3-Blade Props Better In High Altitude?

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I understand the dji props are by far the best efficiency for the phantom. But i was wondering if the 3-blade props might do better in the lower pressure air?
 
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I understand the dji props are by far the best efficiency for the phantom. But i was wondering if the 3-blade props might do better in the lower pressure air?
How much lower will the pressure be? We are not trying to fly 50,000 ft above sea level.......
 
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Nope. Some say that at a certain RPM, the additional prop(s) will slip into its own stream and it may be less efficient (less grip of air). Think of boat propellers that spin way too fast and create white wash (air pockets). If too much white wash, then you wont produce effective thrust.

Increasing the diameter of the prop may help, but could hinder weight as they may require larger motors.
 
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Nope. Some say that at a certain RPM, the additional prop(s) will slip into its own stream and it may be less efficient (less grip of air). Think of boat propellers that spin way too fast and create white wash (air pockets). If too much white wash, then you wont produce effective thrust.

Increasing the diameter of the prop may help, but could hinder weight as they may require larger motors.
This is good info. I dont know much about how much air pressure will make a difference, I have only heard there is a difference when flying in Colorado and the copter responding slower. I think I will stick to the originals. thanks
 
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Not sure if this will make any difference in your question but just so you know normal barometric pressure at sea level is around 29.92 " of Mercury or 14.7 psi. In contrast, the barometric pressure in say Denver is 24.63" of Mercury or 12.1 psi. So what does all that tell you. When it comes to flying your drone it means very little. You have to remember the amount of surface area that you're dealing with. If the service area is negligible then the affect will be negligible! Hope this helps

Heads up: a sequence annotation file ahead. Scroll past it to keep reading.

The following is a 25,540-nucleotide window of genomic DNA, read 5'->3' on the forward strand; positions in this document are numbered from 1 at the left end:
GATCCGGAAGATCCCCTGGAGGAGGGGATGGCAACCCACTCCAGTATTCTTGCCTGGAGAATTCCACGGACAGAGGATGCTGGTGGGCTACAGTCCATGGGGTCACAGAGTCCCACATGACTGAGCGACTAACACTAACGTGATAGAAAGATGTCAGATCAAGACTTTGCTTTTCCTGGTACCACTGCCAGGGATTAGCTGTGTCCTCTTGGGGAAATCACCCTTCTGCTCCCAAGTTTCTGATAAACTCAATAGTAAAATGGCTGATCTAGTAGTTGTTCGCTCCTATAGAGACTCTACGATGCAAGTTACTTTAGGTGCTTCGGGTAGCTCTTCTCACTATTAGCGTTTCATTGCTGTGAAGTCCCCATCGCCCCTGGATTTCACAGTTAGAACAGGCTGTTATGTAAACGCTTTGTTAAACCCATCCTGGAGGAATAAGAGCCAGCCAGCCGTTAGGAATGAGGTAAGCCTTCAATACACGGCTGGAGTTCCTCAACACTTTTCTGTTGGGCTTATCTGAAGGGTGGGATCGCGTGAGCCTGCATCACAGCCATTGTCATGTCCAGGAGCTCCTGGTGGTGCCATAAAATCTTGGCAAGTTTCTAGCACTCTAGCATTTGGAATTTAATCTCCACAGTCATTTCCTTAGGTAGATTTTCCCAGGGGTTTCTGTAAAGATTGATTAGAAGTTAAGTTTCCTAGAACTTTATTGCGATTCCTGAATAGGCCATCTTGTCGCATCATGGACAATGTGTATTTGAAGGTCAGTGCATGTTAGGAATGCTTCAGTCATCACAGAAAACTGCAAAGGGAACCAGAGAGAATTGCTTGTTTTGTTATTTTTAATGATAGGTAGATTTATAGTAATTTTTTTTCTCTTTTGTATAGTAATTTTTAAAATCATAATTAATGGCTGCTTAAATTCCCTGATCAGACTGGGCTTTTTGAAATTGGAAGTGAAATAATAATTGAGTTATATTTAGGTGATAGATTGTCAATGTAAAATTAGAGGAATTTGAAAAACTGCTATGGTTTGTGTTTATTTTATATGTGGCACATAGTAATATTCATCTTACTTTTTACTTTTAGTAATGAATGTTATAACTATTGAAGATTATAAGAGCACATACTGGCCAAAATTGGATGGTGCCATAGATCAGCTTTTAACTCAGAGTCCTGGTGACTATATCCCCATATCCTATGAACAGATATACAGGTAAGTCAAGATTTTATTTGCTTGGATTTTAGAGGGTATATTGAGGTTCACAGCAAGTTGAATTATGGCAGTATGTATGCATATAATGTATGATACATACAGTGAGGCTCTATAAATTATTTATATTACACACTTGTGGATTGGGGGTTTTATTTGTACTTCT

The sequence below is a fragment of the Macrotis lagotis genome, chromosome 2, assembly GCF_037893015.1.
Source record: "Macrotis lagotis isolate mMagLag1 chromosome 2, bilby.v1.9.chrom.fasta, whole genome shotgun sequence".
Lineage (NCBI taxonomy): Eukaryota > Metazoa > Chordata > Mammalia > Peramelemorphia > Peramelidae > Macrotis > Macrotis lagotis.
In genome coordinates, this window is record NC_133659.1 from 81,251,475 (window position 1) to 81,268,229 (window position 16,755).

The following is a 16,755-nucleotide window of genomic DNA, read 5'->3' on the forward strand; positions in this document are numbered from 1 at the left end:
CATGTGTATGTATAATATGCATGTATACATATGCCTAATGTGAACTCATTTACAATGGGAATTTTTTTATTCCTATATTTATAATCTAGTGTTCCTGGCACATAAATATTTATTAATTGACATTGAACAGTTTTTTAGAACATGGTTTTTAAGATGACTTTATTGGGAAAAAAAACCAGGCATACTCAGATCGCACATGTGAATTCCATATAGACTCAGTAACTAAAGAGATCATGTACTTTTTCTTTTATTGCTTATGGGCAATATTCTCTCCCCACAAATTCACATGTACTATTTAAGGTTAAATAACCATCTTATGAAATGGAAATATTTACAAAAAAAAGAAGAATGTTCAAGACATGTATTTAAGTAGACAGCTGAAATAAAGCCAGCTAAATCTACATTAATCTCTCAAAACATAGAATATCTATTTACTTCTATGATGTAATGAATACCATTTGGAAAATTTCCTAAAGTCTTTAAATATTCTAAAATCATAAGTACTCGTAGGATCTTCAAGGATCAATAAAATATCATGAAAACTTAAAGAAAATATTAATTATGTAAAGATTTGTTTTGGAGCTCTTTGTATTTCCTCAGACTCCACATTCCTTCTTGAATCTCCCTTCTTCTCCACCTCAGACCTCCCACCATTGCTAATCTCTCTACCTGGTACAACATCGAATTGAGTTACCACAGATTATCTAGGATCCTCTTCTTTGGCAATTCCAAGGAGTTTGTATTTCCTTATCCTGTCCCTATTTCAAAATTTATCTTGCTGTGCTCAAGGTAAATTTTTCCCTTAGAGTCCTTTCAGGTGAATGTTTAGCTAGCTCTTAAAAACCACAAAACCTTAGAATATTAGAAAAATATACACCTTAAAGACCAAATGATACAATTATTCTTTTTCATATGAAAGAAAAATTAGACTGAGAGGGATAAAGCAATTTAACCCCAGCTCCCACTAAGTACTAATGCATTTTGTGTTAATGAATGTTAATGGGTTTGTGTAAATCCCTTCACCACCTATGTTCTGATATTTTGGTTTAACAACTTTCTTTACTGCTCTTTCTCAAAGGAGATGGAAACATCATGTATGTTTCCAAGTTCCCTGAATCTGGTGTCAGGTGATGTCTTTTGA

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Not sure if this will make any difference in your question but just so you know normal barometric pressure at sea level is around 29.92 " of Mercury or 14.7 psi. In contrast, the barometric pressure in say Denver is 24.63" of Mercury or 12.1 psi. So what does all that tell you. When it comes to flying your drone it means very little. You have to remember the amount of surface area that you're dealing with. If the service area is negligible then the affect will be negligible! Hope this helps


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Im going up far west in the rockies. Redstone Co, its an hour west of Aspen.
 
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DJI lists the P3P's specs service ceiling at 6000m which calculates to 19,685 feet above sea level. Will you need to fly any higher?


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The highest mountain in the continental US is only about 14,500 feet, so I bet he doesn't.


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